So, in April, we will do the Manaslu circuit and I'm already giddy like a little boy about this endeavour.
Being a hobbyist photographer used to log around a lot of gear all the time, I was obviously wondering whether I should bring the DLSR kit along or not.
The kit weighs around 2.1 kilograms (body with 24mm, 35mm, 50mm, and 85mm lenses) and the alternative would be my Fuji X-T10 with 12mm, 18mm and 35mm lenses at somewhere below 1kg.
I won't bring my tripod, except for a little Gorillapod or similar tabletop tripod to do some long exposures with the clouds and waterfalls and stuff.
The reason, why I'm asking, is the following: There's 1 porter per trekker, so we don't have to carry too much ourselves.
Obviously, I don't want to use the guy as a mule, so I'm packing lightweight with everything else anyways.
However, last year I brought both the Fuji and the Nikon to Norway and ended up disliking the Fuji for most applications, especially in the woods and at night. The results I got from the Nikon were simply a lot better. (Also, green foliage from the X-Trans sensor drives me mad.. I hate it!)
Long story short: Is this one of those treks, where you don't go for the sake of photography and can easily compromise a little quality-wise for the sake of saving weight, or would you do your best to get the best possible results because it's possible that you'll never get there again?
These are some examples I got with the Fuji 2 years ago when roadtripping the USA:
Angel's Landing in Zion
And the Horseshoe bend in Arizona
The camera performs great when you stay out of the woods and go about your business during the day
The problem is, there's supposed to be loads of woods on the Manaslu trek...
How much of your Fuji dissatisfaction is a RAW converter/processing issue? How much of your forest understory challenges could be resolved with faster lenses?
If starting fresh a mirrorless kit with weatherproof body and lenses in whatever sensor format you prefer would give the best combination of performance:weight. Can you adapt your Nikon lenses to their new mirrorless body? You don't say whether they're APS-C or 135 format.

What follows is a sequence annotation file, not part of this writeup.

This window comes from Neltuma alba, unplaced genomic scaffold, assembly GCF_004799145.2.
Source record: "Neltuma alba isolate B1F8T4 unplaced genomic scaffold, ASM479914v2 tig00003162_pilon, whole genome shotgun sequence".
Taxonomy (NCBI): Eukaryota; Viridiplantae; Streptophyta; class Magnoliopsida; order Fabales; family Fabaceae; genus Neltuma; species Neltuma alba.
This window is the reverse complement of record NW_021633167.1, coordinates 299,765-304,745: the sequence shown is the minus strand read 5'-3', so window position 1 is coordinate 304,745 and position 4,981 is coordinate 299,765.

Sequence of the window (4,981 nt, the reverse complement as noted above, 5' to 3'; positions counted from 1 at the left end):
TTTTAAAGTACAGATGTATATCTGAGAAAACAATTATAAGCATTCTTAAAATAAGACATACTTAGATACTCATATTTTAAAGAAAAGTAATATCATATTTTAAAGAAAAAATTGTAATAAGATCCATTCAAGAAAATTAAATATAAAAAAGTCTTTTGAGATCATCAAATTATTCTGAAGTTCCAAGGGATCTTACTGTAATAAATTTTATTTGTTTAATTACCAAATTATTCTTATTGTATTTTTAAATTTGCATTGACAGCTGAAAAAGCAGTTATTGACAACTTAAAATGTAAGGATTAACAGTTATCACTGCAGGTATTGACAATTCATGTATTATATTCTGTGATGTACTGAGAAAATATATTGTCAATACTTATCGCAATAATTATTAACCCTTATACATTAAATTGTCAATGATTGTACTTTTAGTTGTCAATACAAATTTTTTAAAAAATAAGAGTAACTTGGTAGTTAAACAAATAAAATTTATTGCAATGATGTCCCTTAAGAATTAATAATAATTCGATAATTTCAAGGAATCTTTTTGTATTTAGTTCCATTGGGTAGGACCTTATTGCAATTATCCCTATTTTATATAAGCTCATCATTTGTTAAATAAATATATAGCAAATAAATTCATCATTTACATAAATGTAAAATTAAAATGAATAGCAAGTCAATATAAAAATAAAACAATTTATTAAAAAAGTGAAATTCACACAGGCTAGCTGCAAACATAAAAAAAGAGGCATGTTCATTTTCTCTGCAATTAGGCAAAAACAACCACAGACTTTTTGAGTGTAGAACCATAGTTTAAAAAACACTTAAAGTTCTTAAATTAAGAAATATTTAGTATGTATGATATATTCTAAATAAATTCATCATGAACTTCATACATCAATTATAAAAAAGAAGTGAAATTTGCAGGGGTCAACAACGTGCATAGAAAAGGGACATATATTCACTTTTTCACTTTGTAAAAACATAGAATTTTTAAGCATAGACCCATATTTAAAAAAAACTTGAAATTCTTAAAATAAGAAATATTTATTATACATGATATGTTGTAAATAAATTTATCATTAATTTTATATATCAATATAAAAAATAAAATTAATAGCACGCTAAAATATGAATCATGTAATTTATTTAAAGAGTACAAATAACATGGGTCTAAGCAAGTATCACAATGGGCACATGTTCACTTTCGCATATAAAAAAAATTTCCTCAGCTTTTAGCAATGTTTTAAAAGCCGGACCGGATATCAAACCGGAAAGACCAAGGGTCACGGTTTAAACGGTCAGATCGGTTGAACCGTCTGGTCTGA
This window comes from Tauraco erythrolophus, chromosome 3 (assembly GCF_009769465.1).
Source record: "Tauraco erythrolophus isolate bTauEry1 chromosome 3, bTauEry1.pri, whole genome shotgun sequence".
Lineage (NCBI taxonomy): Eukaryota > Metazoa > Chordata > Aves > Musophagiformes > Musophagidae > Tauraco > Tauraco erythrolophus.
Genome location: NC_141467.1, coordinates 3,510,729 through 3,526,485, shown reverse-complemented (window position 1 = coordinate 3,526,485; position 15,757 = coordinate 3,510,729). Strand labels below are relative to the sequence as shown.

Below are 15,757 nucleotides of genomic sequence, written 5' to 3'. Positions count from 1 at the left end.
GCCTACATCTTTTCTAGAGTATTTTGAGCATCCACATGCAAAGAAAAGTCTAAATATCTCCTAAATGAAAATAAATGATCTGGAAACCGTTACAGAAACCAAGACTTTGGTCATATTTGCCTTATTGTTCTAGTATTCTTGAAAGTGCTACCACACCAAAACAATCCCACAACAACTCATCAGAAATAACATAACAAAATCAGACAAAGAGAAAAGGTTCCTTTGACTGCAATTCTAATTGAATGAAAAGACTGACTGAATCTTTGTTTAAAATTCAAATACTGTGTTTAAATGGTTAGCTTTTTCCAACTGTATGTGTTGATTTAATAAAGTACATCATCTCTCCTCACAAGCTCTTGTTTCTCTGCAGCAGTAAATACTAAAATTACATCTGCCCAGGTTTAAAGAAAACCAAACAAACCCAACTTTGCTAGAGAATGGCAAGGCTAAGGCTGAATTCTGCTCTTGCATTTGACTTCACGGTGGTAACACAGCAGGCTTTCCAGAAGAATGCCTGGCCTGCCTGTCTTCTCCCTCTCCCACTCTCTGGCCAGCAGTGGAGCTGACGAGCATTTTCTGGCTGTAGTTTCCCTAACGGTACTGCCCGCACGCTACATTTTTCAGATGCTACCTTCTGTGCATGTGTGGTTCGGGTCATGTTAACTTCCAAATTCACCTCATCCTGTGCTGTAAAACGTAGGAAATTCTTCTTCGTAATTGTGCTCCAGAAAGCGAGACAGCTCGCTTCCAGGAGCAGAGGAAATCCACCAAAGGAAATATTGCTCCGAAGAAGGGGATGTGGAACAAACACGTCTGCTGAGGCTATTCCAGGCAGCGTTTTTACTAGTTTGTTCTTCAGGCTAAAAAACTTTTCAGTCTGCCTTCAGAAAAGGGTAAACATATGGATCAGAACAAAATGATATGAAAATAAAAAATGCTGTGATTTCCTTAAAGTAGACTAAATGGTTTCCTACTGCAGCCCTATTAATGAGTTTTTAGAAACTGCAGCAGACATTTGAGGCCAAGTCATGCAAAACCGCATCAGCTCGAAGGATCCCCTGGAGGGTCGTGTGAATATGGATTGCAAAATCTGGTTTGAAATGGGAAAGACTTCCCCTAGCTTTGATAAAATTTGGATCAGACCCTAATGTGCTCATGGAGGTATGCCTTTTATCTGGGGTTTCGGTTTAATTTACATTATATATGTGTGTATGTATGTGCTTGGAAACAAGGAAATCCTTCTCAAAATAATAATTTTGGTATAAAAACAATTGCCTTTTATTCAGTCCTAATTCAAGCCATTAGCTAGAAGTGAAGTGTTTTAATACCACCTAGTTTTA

I've retired my DSLRs but continue using some of the lenses in a mirrorless environment. However, I stick to mirrorless lenses backpacking because they're much smaller. I necessarily pack the camera gear last, so what I take varies, depending on how long and challenging the hike is. Never been lucky enough to have a porter!
Also, I assume batteries and charging opportunities are an issue. I pack batteries based on a daily shot budget. Storage cards are so big now they aren't a limiting factor.
I shoot fullframe exclusively, but the Z7 isn't an option. Compared to the D810, the weight savings aren't that big to make up for the hassle of having to cary several extra batteries and dealing with a tiny screen instead of my beloved mirror, especially since the lenses are just as big/heavy...
I once made a comparison with Fuji/Nikon, comparing equivalent (in speed and field of view) lenses, and the full frame Nikon came out only a few grams heavier, but with much more resolution. Obviously, I bring slow (f/2) lenses for the Fuji and save space/weight that way, but that's okay for snapshots.
The Fuji issue has plagued me for years.. The "best" converter (iridient) couldn't help, neither can the the cameras jpg output.. It's all an inacceptable ugly mess. (the newest sensor looks slightly better - due to higher resolution, but the Bayer array they used first is simply superior!)
I never shoot kit zooms, only primes, so speed was never an issue (although, those pics above came from the 10-24/4 ois zoom lens that I sold in frustration after seeing those hundreds of wasted images from the redwoods...)
If I want to go "point and shoot",I bring the Fuji. Otherwise, it's always the Nikon.
As best as I can tell a Z7 upgrade would net a 3/4 pound weight loss and a pretty big resolution increase. I'm hesitant to dive into a brand new system in the first generation.
If I were starting from the beginning I'd look at an A7RIII and a few key lenses, but I'm not launching a major expedition and learning a new system is quite painful. I'm in decent shape, having large, small, long, wide and fast options in a single system. While not 135 format it has a very effective high-res mode that, however, requires a tripod or some support.
Given that you shoot only primes and didn't like zooms, I think that you would be disappointed by not taking your DSLR. You might want to consider paring back a few of your primes to save on weight and crop in post.
I gave it some more thought and will probably only bring the following two/three lenses: 24/1.8 (for landscapes, snapshots while hiking, streetlife, etc.), 58/1.4 for portraits and streetlife (instead of the 35/1.8 and 50/1.8), and 85/1.8 (but not sure about that one, since the Manaslu circuit is supposedly "very close to the mountains", so there's not much to be gained from a tele landscape lens.. and the 58/1.4 makes for an amazing portrait lens) That's 1- 1.3 kg with caps, hoods, and always-on filters for dust protection
Will bring a Feisol TT-15 with my small Tiltall ballhead for panoramic shots, long exposures and the likes (that's 500g)
With the body, L-plate, and 2 spare batteries (= 3 full batteries means I don't need to bring the charger along) that'll be a total of ~3 kg
With the Fuji and that tripod, I'd still get to around 2 kg, because I would have to bring my 12mm, 18mm, and 35mm lenses, the charger with spare battery (batteries last 5 times less than on the DSLR).
Man, I even dreamt about bringing my Leica R5 along with 28/2.8, 50/2, and 90/2.. but that's heavier than the Nikon setup above
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